UK aerospace and defense firms fret over Scottish independence bid

LONDON Sun Apr 13, 2014 8:27am EDT

A worker crosses the floor of the Eurofighter Typhoon production line at BAE systems Warton plant near Preston, northern England September 7, 2012. REUTERS/Phil Noble

A worker crosses the floor of the Eurofighter Typhoon production line at BAE systems Warton plant near Preston, northern England September 7, 2012.

Credit: Reuters/Phil Noble

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LONDON (Reuters) - Britain's aerospace and defense industries warned on Sunday that the sector could lose its global competitive edge as a result of Scotland's bid for independence, which is due to be decided by a referendum later this year.

The ADS Group, an aerospace and defense trade organization, said the uncertainty over the future of taxation, fiscal and monetary policy that the September 18 referendum has generated was a major cause of concern for firms operating in Britain.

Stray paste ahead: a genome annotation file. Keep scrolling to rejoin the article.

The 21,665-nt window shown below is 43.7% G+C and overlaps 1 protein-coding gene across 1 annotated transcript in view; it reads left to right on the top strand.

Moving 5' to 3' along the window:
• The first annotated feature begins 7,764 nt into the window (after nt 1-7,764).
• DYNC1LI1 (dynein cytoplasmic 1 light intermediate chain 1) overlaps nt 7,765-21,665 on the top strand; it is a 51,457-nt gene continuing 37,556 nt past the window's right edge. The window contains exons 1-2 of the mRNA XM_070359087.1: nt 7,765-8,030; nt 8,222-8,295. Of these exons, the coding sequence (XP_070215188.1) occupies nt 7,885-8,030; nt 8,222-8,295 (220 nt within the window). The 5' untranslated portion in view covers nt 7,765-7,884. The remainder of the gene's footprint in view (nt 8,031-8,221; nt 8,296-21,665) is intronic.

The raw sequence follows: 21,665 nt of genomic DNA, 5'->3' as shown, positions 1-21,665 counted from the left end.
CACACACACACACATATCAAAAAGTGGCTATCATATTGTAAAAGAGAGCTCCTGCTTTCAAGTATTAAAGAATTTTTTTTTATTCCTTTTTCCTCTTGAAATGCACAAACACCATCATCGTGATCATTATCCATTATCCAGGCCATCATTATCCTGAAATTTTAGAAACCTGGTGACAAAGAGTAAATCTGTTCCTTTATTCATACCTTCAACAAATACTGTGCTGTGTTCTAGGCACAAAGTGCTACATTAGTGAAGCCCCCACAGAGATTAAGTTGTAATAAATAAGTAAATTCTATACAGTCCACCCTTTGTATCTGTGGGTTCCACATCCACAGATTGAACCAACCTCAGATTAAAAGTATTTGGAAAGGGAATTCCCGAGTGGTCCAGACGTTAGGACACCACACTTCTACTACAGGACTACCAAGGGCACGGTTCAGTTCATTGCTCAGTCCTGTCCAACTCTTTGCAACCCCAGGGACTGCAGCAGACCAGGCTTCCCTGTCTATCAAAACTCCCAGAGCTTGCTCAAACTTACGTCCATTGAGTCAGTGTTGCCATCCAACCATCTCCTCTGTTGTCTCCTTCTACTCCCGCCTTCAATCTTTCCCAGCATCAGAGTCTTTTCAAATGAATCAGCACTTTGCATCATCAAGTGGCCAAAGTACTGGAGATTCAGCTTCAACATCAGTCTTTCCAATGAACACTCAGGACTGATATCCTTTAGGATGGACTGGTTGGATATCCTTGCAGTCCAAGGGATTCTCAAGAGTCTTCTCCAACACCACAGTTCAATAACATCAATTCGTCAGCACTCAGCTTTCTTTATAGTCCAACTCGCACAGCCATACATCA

"September's referendum on the future of Scotland could have a profound impact on these sectors' global competitiveness," said ADS Group Chief Executive Paul Everitt.

"In addition to the debates about monetary and fiscal policy, there is genuine uncertainty about the impact of independence on the UK's - and Scotland's - international influence, export opportunities and inward investment."

Britain is home to a number of major aerospace and defense industry firms such as BAE Systems, Cobham and Babcock - all of whom are members of the ADS Group.

Britain's defense sector has a 22 billion pound ($37 billion) annual turnover and employs more than 300,000 people. The industry is heavily reliant on government procurement, leaving it exposed to political uncertainty.

Sunday's comments are the latest in series of warnings from business leaders across a range of sectors, including finance and energy, who are concerned about a possible end to Scotland's 307-year tie with the rest of Britain.

In their statement the ADS Group warned that a split may have far-reaching consequences, such as forcing companies into a costly reshuffling of supply chains which straddle the English-Scottish border.

"Companies are concerned about the costs and consequences negotiation and transition arrangements might have on procurement budgets, mature supply chains and highly-skilled workforces," Everitt said.

(Reporting by William James; Editing by Raissa Kasolowsky)

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